Week 6

Take one scene from Sophocles’ Antigone or Anne Carson’s Antigonik, and rewrite it in a Brechtian epic form.  You can re-write the drama – or you can describe what you would do to change what happens on stage as if you were a director.In this past week’s reading, “The Modern Theater is the Epic Theater”  (p171-172) of the Brecht text in Krasner, there is a table showing the changes in emphasis between dramatic and epic theater.  Use the information on the chart to assist this assignment.   Finally, write one paragraph describing what you changed and why.

I’ve chosen to focus on the opening scene between Antigone and Ismene, since I believe opening scenes are crucial in Brechtian pieces of epic theater. As a director, I would make several artistic choices to facilitate Brecht’s famous alienation effect. Firstly, I would begin the play with a placard: “Antigone alerts her sister of the news of her brothers’ burials.” The scene would begin, except Antigone and Ismene would be separated onstage, facing the audience, though speaking to each other. The acting and speech would be done in a very affected way, in order to focus the play and the audience’s understanding of it on reason, rather than feeling–as Brecht distinguishes. While the speech and acting may be affected and somewhat off-putting, I would revise the text to be more accessible and understandable to the audience. This way, there would be a disconnect between what was being said and how it was performed–instead of understanding the feeling behind the text and stumbling over understanding the text, the audience would fully understand the text, but grapple with the intended feeling. This effect serves to further distance the audience from the characters. For example, take this exchange, which I have rewritten below:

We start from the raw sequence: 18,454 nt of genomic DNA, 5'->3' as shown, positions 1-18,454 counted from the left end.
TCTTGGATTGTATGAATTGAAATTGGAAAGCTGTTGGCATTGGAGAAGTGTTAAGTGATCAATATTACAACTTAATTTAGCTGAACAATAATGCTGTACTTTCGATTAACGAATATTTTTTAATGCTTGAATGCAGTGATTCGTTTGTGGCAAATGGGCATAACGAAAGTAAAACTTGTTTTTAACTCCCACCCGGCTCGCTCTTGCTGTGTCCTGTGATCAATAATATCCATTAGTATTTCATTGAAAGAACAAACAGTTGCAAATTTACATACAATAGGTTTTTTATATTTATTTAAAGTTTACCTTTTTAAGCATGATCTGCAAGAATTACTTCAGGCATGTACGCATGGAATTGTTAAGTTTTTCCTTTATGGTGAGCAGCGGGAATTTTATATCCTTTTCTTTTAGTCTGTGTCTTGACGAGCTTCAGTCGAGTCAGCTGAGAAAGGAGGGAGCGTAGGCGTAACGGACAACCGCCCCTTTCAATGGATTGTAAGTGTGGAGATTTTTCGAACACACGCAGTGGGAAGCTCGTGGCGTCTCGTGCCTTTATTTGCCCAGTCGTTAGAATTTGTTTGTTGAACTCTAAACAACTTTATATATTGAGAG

I don’t mean to dishonor our brothers, but it’s illegal. I can’t bring myself to do that.


Fine, say what you want. I’ll do it. I’ll bury him.


Whoa there! Be careful!


Worry about yourself, not me.


Just keep it quiet, ok? I won’t tell anyone.


Oh, come on! It’s offensive to me if you don’t. People should know what I’m doing.


You’ve always been a daredevil, no matter the risks.

The rest of the play would continue in a similar fashion, with breaks and dance/movement sequences between scenes. This would cause the play to move in a more episodic manner. Additionally, my one other major change would be the role of the chorus. I would amplify it to be more omnipresent and omniscient–always onstage, always observing and even sometimes manipulating the action. This adds to the feeling that the characters onstage are malleable and not fixed, another Brechtian point. All of these changes in script, acting, and direction would add up to an alienation of the audience–they would sit in the “sweet spot” of understanding the action and themes, but not feeling content with them. They would understand the main themes and injustices in Antigone, and feel implicated in them. Then, they would feel motivated to act, and not just accept them as facts.

One thought on “Week 6

  1. Hi Allie,
    You are right that the themes are what Brecht wanted us to understand, and as I was writing to many of your peers, he also wanted to emphasize that these choices – whether to obey the laws of the gods and remain loyal to family – or whether to obey the ruler of the state — were all invented by human beings and are not immutable. So while your aesthetic choices take us out of immersion in the dramatic narrative, I would urge you to go even further and think about some of the choices assisting in the conveyance of a dialectical experience. What you have written on your placards can ask questions or give information outside of the drama in order to break up the binary formation of moral choices in the script. And the flattened and speeded up affected speech could also be slowed down at times to make a point contrary to the action. Your rewrites of the scene do make the moral dilemma very clear — and the dramatic tension too. I wonder how you might create the dance numbers in order to undermine that as well. You’re on your way – but think about how Brecht aims to “show” the fallacy of immutability — to do that you have to have contrast and clear commentary on those dramatic mechanisms.


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